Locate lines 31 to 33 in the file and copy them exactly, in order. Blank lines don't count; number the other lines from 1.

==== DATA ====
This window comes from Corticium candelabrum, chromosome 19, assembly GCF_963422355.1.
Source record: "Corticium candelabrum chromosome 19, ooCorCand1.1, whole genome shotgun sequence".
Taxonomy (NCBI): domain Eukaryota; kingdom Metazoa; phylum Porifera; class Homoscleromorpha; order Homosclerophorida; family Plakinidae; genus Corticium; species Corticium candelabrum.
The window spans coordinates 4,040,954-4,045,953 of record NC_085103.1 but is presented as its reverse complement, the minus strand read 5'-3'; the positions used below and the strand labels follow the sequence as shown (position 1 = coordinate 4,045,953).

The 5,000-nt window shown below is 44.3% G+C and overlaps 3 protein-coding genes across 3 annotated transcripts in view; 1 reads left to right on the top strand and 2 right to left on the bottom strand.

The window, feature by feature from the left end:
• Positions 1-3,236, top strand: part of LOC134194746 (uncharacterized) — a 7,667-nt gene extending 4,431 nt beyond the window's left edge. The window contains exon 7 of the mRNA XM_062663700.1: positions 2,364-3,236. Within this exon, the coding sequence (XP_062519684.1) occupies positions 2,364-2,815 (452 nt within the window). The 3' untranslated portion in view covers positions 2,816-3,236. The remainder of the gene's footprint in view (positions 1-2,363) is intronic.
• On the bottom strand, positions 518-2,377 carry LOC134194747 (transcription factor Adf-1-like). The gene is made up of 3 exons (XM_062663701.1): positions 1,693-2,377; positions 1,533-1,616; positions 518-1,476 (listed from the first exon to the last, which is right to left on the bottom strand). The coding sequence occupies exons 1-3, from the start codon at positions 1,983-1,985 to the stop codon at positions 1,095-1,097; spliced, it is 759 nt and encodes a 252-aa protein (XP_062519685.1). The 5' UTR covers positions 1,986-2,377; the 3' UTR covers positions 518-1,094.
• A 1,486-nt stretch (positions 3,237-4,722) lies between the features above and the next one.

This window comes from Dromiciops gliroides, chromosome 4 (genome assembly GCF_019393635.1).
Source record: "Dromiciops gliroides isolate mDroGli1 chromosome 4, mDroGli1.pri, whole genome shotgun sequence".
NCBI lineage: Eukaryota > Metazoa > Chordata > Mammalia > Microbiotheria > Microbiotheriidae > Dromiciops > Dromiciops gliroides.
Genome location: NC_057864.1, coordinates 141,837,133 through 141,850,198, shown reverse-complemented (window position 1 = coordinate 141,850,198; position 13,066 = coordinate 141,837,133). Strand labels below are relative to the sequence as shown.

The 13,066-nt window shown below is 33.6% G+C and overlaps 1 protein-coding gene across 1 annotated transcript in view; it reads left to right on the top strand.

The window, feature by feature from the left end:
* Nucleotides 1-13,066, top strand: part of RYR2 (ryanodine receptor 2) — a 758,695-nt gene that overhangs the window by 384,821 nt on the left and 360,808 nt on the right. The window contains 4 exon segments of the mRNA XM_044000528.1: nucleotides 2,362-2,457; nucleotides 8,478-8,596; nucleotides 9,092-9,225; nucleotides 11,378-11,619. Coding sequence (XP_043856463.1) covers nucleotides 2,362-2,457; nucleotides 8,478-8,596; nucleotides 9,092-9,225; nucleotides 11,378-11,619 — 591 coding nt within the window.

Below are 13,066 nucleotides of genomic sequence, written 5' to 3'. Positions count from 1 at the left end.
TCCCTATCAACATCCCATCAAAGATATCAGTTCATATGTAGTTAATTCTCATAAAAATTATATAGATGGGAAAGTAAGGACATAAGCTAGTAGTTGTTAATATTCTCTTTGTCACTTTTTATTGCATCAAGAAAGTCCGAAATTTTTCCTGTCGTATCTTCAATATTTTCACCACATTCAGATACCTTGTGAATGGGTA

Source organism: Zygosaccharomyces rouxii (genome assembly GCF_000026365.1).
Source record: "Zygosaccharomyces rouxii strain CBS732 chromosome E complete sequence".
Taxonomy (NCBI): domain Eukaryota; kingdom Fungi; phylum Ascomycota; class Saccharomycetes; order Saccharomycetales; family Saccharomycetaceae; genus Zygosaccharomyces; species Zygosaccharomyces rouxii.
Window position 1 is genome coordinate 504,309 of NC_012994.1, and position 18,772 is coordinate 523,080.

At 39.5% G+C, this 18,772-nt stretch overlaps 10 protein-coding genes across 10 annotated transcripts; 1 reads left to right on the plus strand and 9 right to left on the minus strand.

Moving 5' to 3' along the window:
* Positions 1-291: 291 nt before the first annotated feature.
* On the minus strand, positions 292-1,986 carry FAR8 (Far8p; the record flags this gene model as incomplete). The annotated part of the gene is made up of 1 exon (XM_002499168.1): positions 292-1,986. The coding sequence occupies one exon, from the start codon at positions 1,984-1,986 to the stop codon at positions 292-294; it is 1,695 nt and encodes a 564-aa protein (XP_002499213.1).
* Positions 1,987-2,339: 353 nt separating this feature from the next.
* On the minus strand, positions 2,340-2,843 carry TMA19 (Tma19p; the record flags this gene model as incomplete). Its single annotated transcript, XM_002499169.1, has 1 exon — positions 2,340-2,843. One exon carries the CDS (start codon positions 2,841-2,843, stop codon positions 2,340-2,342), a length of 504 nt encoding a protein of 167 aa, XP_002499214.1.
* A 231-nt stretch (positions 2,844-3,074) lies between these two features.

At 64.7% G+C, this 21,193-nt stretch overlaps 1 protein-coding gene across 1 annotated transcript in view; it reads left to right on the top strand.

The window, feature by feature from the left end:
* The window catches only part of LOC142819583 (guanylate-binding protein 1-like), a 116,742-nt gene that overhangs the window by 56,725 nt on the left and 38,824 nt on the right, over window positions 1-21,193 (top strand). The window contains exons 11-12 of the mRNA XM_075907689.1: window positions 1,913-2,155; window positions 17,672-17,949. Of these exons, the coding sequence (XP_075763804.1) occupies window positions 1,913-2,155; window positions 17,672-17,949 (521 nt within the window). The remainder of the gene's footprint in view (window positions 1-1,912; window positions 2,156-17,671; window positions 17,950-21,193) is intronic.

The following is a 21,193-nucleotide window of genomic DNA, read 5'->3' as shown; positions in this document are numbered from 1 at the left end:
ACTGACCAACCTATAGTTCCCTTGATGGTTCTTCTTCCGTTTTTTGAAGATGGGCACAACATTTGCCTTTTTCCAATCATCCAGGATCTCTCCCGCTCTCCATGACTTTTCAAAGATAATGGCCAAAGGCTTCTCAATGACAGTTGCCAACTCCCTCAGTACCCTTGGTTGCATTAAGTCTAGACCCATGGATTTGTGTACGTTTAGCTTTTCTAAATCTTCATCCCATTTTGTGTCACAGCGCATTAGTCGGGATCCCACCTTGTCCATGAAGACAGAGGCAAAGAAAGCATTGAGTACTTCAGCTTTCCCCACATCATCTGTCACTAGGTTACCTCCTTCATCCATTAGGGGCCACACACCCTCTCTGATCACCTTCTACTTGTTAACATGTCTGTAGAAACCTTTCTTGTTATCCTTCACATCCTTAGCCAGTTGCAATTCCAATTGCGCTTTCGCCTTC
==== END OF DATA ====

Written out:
The window, feature by feature from the left end:
* The window catches only part of LOC142819583 (guanylate-binding protein 1-like), a 116,742-nt gene that overhangs the window by 56,725 nt on the left and 38,824 nt on the right, over window positions 1-21,193 (top strand). The window contains exons 11-12 of the mRNA XM_075907689.1: window positions 1,913-2,155; window positions 17,672-17,949. Of these exons, the coding sequence (XP_075763804.1) occupies window positions 1,913-2,155; window positions 17,672-17,949 (521 nt within the window). The remainder of the gene's footprint in view (window positions 1-1,912; window positions 2,156-17,671; window positions 17,950-21,193) is intronic.

The following is a 21,193-nucleotide window of genomic DNA, read 5'->3' as shown; positions in this document are numbered from 1 at the left end: